Doctors Revamp Guidelines For Pap Smears
Women should get screened for cervical cancer far less frequently than doctors have long recommended, according to new guidelines released Wednesday.
More than 12,000 women are diagnosed with cervical cancer every year in the United States, and more than 4,000 die from the disease.
For years, doctors have recommended that women start getting Pap smears every year or two to try to catch signs of cancer early, when it's easiest to prevent and treat.
"Previously we had said screening should start either at age 21 or three years after the onset of sexual activity," says Debbie Saslow of the American Cancer Society, which issued one of the sets of guidelines along with two medical groups.
After reviewing the latest scientific evidence, the groups concluded that annual screening isn't necessary and, in fact, was harmful. Most women should wait until they turn 21, and then only get tested every three years if everything looks OK, according to the guidelines.
"This is the first time that we're saying we recommend against annual screening," Saslow says.
There are a couple of reasons for this change. First of all, cervical cancer is so rare in young women that there's no reason to start any earlier, Saslow says. And even when they're older, cervical cancer grows so slowly that there's no harm in waiting longer between tests.
"If you compare the benefit of annual screening to screening every three years with the Pap test it's almost nothing," she said.
More frequent testing can cause real problems, she says. The Pap tests often produce false alarms, which lead women to undergo procedures to make sure there's no cancer.
And repeating those follow-up procedures over and over can damage the cervix, causing serious problems later if women want to have children, experts said.
"That can include preterm labor and then the birth of a premature infant or low birthweight infant," said Wanda Nicholson with the U.S Preventive Services Task Force, which simultaneously issued almost identical recommendations. Those recommendations, along with an accompanying editorial, were published in the Annals of Internal Medicine.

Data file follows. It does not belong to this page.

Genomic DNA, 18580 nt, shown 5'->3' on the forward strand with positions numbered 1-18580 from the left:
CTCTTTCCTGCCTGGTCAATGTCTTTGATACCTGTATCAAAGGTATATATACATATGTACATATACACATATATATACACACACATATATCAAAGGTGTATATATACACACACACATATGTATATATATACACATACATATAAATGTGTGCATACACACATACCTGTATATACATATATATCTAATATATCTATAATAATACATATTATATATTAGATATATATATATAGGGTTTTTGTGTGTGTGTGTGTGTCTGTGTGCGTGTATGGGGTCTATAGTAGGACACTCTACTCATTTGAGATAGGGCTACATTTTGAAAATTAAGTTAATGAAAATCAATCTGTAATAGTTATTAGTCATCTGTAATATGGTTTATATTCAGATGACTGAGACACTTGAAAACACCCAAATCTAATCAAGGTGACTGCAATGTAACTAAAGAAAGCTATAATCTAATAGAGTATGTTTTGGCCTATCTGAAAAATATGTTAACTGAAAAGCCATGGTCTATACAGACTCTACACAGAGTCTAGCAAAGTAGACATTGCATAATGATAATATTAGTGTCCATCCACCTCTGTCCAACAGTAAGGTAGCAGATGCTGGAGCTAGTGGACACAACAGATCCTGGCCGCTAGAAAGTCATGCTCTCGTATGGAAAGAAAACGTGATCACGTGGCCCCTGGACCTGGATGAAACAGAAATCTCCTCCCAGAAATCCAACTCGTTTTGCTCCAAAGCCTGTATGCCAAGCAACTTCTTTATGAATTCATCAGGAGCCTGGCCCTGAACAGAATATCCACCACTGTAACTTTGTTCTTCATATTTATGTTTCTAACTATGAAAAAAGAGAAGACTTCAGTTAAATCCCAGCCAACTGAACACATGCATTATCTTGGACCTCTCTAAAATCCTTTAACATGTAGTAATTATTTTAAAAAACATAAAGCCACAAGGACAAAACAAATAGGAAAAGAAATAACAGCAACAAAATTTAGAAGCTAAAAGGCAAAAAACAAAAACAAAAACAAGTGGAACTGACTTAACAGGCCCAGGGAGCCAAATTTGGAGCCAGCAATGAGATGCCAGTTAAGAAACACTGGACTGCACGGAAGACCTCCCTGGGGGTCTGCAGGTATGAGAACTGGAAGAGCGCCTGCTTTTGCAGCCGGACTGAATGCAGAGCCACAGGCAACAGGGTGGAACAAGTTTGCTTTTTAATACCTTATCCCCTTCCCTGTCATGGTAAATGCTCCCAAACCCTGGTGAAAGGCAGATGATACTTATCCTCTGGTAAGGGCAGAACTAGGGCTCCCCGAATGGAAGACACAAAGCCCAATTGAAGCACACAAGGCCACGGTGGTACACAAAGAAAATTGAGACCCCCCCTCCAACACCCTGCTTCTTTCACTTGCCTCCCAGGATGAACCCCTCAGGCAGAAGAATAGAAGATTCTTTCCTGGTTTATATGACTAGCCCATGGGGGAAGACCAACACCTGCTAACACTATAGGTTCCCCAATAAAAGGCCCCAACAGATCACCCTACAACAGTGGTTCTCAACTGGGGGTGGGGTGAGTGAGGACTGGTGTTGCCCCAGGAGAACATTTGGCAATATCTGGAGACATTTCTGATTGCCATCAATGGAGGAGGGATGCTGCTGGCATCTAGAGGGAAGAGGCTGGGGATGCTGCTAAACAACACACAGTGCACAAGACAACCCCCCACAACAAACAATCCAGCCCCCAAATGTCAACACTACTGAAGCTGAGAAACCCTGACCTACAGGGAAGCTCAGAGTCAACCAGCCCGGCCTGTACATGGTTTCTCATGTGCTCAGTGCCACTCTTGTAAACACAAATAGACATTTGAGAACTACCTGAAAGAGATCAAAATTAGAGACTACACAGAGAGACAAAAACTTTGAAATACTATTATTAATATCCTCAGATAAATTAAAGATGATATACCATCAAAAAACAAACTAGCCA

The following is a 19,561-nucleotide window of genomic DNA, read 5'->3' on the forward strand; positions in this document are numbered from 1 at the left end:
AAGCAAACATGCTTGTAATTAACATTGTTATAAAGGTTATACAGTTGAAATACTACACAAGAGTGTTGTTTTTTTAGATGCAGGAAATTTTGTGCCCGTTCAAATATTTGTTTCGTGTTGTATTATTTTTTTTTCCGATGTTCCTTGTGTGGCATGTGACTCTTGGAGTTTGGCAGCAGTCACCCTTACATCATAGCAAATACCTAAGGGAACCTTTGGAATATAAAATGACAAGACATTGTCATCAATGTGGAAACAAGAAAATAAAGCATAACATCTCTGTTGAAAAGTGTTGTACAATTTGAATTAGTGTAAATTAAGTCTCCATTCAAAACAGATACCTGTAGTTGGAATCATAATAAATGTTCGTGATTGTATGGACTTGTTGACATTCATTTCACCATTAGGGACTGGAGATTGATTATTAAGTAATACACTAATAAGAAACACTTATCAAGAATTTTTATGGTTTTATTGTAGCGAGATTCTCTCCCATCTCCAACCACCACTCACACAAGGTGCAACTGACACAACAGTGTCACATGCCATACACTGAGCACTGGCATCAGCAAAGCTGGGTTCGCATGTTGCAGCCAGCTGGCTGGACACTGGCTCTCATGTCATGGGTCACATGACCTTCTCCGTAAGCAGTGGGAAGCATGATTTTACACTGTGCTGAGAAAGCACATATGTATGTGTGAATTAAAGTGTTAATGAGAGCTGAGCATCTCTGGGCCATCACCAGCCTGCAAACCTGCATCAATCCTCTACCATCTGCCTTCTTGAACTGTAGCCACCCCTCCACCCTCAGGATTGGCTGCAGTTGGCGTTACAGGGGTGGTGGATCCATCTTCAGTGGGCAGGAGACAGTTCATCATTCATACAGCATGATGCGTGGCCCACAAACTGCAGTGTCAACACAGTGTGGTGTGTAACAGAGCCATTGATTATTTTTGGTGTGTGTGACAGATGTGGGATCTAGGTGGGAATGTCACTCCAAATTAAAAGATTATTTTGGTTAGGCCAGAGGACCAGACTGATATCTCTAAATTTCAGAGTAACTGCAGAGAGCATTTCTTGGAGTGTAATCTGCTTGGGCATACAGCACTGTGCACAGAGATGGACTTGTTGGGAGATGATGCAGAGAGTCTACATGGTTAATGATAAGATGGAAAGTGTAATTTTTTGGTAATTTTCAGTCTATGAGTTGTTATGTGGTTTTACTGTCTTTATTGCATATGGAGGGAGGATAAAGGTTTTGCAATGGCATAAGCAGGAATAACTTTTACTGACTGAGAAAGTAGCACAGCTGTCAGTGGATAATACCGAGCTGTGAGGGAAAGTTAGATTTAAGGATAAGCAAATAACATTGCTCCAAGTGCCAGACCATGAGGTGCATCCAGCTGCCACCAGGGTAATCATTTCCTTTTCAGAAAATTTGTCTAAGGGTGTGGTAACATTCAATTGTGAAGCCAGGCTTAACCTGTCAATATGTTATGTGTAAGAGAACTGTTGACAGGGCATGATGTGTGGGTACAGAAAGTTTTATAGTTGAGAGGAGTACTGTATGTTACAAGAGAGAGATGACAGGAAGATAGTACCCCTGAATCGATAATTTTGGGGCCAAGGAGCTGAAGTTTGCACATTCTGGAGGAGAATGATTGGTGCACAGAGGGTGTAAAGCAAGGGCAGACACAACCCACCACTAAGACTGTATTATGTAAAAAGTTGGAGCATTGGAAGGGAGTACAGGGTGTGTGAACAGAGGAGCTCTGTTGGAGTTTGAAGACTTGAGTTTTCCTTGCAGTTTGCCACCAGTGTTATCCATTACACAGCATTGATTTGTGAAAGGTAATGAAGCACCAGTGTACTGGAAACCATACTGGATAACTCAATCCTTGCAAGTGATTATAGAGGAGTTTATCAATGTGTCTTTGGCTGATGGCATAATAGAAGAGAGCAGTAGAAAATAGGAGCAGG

The guidelines also for the first time say that when women turn 30, they can get the Pap test along with a test for the human papillomavirus, a sexually transmitted virus that can cause cervical cancer. If both tests come back negative, then most women women can wait at least five years to get the tests again, according to the guidelines.
"The addition of this HPV test adds so much accuracy to the result that screening more frequently than five years will again be more harmful and not more beneficial," Saslow says.
The new guidelines also recommend women stop getting screened all together once they turn 65 and everything still looks OK.
Some previous recommendations to cut back on other cancer screeening tests, such as the U.S. Preventive Services Task Force's questioning of mammograms for breast cancer for younger women and PSA tests for prostate cancer, have triggered fears about rationing care. But Saslow said that's not the case.
"When people hear, 'Less is potentially better, more is harmful,' the assumption is you're trying to ration care--you're trying to save money. And absolutely that is not true," she says.
Still, some doctors are a little worried that eliminating the annual exams may make some women forget to get their Pap tests, or fail to come in for other tests that are important for a woman's well-being.
"We have to unlink the Pap test from the well-woman exam," said Juan C. Felix of the University of Southern California, who chairs the medical advisory panel of the National Cervical Cancer Coalition.
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